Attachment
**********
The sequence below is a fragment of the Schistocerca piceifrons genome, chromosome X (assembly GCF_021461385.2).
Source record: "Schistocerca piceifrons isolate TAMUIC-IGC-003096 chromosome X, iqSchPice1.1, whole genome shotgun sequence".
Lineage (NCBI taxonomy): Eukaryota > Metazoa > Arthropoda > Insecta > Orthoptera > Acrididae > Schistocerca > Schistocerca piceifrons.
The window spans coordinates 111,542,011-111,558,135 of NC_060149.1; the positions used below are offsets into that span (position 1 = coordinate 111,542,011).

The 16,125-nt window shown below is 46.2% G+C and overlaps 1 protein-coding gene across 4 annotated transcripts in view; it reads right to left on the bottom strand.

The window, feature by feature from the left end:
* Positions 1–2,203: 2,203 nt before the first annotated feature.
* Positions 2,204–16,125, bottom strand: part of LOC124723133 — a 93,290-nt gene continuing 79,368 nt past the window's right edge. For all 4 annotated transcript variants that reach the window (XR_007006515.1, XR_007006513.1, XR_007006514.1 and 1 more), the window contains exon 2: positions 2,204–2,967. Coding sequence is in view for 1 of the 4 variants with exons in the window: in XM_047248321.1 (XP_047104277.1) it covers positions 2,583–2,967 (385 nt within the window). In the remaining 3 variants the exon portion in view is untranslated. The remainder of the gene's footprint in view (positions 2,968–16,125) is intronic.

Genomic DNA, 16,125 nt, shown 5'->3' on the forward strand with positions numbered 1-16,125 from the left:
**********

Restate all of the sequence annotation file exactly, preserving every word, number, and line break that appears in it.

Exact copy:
The sequence below is a fragment of the Schistocerca piceifrons genome, chromosome X (assembly GCF_021461385.2).
Source record: "Schistocerca piceifrons isolate TAMUIC-IGC-003096 chromosome X, iqSchPice1.1, whole genome shotgun sequence".
Lineage (NCBI taxonomy): Eukaryota > Metazoa > Arthropoda > Insecta > Orthoptera > Acrididae > Schistocerca > Schistocerca piceifrons.
The window spans coordinates 111,542,011-111,558,135 of NC_060149.1; the positions used below are offsets into that span (position 1 = coordinate 111,542,011).

The 16,125-nt window shown below is 46.2% G+C and overlaps 1 protein-coding gene across 4 annotated transcripts in view; it reads right to left on the bottom strand.

The window, feature by feature from the left end:
* Positions 1–2,203: 2,203 nt before the first annotated feature.
* Positions 2,204–16,125, bottom strand: part of LOC124723133 — a 93,290-nt gene continuing 79,368 nt past the window's right edge. For all 4 annotated transcript variants that reach the window (XR_007006515.1, XR_007006513.1, XR_007006514.1 and 1 more), the window contains exon 2: positions 2,204–2,967. Coding sequence is in view for 1 of the 4 variants with exons in the window: in XM_047248321.1 (XP_047104277.1) it covers positions 2,583–2,967 (385 nt within the window). In the remaining 3 variants the exon portion in view is untranslated. The remainder of the gene's footprint in view (positions 2,968–16,125) is intronic.

Genomic DNA, 16,125 nt, shown 5'->3' on the forward strand with positions numbered 1-16,125 from the left: